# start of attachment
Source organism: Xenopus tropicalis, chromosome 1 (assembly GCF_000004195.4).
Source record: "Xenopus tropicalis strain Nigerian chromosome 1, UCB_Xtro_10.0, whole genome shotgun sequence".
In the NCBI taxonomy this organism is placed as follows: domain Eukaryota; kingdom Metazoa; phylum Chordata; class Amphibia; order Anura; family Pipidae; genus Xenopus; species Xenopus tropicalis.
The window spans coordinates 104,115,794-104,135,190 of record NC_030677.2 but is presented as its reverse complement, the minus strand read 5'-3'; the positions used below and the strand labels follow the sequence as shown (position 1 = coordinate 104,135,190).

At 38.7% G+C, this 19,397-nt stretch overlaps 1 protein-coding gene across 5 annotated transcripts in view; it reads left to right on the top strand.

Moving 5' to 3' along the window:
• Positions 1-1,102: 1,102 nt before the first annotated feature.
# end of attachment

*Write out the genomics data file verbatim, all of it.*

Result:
Source organism: Xenopus tropicalis, chromosome 1 (assembly GCF_000004195.4).
Source record: "Xenopus tropicalis strain Nigerian chromosome 1, UCB_Xtro_10.0, whole genome shotgun sequence".
In the NCBI taxonomy this organism is placed as follows: domain Eukaryota; kingdom Metazoa; phylum Chordata; class Amphibia; order Anura; family Pipidae; genus Xenopus; species Xenopus tropicalis.
The window spans coordinates 104,115,794-104,135,190 of record NC_030677.2 but is presented as its reverse complement, the minus strand read 5'-3'; the positions used below and the strand labels follow the sequence as shown (position 1 = coordinate 104,135,190).

At 38.7% G+C, this 19,397-nt stretch overlaps 1 protein-coding gene across 5 annotated transcripts in view; it reads left to right on the top strand.

Moving 5' to 3' along the window:
• Positions 1-1,102: 1,102 nt before the first annotated feature.